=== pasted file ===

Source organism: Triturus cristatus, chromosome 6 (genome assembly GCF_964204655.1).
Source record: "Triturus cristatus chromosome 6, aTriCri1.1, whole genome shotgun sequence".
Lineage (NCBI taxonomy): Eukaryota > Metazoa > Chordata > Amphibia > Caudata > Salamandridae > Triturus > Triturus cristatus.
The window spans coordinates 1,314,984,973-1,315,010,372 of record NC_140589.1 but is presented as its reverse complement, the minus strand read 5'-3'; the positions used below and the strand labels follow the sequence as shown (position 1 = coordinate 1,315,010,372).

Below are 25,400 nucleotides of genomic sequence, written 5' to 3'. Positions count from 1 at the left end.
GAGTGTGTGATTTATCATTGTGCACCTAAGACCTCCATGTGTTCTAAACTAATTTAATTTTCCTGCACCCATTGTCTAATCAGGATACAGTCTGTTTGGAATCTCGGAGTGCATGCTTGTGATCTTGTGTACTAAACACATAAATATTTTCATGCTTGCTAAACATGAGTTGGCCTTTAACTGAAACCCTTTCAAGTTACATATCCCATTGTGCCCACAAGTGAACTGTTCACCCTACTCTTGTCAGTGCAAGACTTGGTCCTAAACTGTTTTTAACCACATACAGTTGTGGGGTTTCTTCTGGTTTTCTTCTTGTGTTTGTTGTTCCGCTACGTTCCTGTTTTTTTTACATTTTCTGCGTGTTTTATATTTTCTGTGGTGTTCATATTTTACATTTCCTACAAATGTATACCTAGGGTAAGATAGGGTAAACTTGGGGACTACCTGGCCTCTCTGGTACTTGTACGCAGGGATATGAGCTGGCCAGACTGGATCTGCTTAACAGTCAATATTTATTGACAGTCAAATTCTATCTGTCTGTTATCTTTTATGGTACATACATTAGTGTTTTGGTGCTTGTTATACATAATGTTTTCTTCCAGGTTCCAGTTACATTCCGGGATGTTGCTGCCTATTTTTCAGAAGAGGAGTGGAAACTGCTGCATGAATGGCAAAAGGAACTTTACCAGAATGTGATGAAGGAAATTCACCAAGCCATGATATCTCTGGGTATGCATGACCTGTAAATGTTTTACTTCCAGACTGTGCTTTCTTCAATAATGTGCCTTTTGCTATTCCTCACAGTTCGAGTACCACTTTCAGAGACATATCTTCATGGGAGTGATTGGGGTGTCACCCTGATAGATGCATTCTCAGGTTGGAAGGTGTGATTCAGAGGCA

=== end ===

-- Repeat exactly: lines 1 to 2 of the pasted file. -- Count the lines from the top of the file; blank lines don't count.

Source organism: Triturus cristatus, chromosome 6 (genome assembly GCF_964204655.1).
Source record: "Triturus cristatus chromosome 6, aTriCri1.1, whole genome shotgun sequence".